In recent years, there has been a heightened awareness of the dangers of acid erosion as it pertains to oral health. However, many people are still unaware of which daily activities are ruining the precious enamel of their teeth.
What is Enamel?
Enamel is essentially the shield that protects your teeth. A hard coating covers the teeth and protects them from extreme heat, cold and other exposures. Enamel is formed before teeth even show, covering each tooth before it rises from the gums.
Enamel gives your teeth their white color, in fact, discoloration is often a result of worn out enamel. Like your permanent teeth, enamel only grows once. The body does not regenerate or repair tooth enamel. That means if your enamel is worn away by acid erosion, it’s gone forever.
What is Acid Erosion?
Acid erosion, also known as acid wear, is a corrosion of tooth enamel. Many foods are highly acidic, such as citrus fruits like oranges, lemons and grapefruits. Juice, soft drinks, vinegar and alcohol are also very acidic and bad for your enamel. While enamel is among the hardest substances your body produces, acidic foods are corrosive enough to wear away the enamel.
Can Erosion be Prevented?
Acid wear is tough to combat, since many of the foods your body needs are causing the erosion. Instead of dramatic changes to your diet, start with your oral care routine.
Mouthwash is a particularly dangerous substance when it comes to your enamel. Since most brands use alcohol, which is highly corrosive, rinsing twice a day with a commercial mouthwash will accelerate enamel wear. Non-corrosive mouthwashes, such as those mentioned at www.halitosisguide.com, are the first step in preventing erosion.
If orange juice or other acidic food or drinks are part of your breakfast or evening snack, wait at least half an hour before brushing your teeth. Brushing too soon will actually increase the erosion, since you will effectively be brushing away the softened enamel.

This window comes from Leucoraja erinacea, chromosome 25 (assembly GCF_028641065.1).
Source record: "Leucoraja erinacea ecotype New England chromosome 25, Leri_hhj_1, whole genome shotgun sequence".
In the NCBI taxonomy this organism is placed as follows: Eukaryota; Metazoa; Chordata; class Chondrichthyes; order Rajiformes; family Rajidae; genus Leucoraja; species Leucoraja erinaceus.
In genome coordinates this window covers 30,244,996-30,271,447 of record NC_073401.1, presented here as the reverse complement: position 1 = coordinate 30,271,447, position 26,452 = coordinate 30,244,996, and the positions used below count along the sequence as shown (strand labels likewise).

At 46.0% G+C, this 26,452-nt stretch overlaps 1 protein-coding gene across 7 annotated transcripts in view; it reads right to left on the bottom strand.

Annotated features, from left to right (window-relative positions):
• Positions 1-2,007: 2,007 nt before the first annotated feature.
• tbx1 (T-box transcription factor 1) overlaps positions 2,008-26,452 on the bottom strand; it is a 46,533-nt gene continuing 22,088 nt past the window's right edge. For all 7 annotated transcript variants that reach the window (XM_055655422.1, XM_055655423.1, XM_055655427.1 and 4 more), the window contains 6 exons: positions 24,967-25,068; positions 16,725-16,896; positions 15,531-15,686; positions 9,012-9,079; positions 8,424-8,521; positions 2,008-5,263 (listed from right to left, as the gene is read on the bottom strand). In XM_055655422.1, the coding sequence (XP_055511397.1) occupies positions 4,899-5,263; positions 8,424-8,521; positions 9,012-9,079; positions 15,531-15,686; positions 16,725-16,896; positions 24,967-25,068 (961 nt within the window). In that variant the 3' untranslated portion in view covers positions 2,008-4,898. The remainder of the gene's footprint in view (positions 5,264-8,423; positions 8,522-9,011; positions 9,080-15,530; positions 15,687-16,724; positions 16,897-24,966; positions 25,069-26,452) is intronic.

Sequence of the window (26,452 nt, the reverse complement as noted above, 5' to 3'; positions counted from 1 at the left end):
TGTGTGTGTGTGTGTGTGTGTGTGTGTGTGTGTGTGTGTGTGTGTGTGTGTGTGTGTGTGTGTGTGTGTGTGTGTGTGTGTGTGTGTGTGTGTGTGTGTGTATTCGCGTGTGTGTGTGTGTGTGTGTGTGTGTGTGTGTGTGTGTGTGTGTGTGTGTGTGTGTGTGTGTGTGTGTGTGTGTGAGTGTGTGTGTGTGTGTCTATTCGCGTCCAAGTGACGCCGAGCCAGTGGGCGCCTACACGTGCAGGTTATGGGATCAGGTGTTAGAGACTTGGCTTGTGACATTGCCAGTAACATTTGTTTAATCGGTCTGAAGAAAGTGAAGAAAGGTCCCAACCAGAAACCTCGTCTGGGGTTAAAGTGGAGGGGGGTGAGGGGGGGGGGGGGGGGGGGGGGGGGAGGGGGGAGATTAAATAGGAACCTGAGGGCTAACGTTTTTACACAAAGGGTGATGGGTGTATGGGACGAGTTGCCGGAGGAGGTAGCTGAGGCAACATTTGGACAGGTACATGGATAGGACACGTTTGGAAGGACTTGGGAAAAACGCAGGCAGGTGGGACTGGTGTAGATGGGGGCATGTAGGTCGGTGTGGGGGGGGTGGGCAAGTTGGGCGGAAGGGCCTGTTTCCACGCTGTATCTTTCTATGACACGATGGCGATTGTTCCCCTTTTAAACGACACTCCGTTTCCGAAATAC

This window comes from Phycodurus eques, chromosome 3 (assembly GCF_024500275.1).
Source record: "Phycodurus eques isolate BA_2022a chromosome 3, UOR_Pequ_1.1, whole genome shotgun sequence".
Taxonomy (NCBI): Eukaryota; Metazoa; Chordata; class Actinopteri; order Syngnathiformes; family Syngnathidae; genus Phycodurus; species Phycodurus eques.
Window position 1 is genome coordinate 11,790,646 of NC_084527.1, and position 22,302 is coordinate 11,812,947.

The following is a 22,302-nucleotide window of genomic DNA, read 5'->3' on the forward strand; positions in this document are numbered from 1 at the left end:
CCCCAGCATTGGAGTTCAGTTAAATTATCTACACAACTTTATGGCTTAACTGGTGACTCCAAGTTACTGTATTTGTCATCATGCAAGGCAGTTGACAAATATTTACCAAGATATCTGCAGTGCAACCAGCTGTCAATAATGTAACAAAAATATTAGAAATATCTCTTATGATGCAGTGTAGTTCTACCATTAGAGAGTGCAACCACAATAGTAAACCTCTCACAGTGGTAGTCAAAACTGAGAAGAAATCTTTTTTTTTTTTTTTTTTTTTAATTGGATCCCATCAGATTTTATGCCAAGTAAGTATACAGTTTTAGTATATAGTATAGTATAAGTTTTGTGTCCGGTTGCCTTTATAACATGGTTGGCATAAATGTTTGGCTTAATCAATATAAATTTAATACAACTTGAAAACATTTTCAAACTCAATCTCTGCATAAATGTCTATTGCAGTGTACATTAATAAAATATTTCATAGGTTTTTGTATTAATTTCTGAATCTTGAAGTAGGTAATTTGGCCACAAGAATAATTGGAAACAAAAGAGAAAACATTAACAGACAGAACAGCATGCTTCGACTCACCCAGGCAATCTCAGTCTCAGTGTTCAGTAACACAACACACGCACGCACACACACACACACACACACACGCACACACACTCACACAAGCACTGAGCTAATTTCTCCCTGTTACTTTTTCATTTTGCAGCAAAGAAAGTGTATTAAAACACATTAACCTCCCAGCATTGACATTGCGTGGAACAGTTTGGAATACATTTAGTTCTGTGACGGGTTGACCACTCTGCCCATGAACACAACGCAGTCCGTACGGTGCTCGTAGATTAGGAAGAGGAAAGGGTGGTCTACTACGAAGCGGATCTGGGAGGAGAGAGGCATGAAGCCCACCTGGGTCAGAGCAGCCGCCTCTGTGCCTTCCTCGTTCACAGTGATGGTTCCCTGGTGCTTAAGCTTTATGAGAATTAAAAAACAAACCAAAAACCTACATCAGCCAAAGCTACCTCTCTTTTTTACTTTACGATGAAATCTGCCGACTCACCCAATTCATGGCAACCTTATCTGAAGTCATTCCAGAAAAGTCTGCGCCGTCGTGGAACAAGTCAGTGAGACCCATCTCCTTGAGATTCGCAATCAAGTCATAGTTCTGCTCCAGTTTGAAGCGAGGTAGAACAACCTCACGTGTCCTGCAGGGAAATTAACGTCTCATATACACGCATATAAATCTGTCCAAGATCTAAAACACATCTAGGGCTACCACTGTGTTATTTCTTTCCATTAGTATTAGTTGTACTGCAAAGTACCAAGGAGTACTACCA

Cutting down on acidic foods, especially things like soft drinks and carbonated beverages will help prevent erosion. If you must drink juice or sports drinks, try using a straw. Not only will this mean the acid-heavy liquid passes through your mouth more quickly, a straw will keep the majority of the fluid away from your teeth.
Drink plenty of water after meals and during the day. This helps wash away any corrosive foods or drinks you may have ingested and it’s good for overall dental care. You can also try chewing some sugar free gum, as this will stimulate saliva production to combat any potential acid remaining in your mouth after meals.
When to See a Dentist
Acid erosion of the tooth enamel is not something a person can see until it’s too late. It appears as a thinning of the teeth or transparency. Sometimes, the color of the tooth itself, which is yellowish, appears when the enamel has worn away.
However, if you feel pain when eating things that are hot, cold or sugary, this is a good indicator of lost enamel. Speak to your dentist right away to come up with a plan to prevent further erosion. Sometimes, mineral treatments can help strengthen remaining enamel with some success depending on the degree of erosion. Only a dentist will be able to properly evaluate enamel loss and advise you of proactive measures to care for damaged teeth from enamel loss.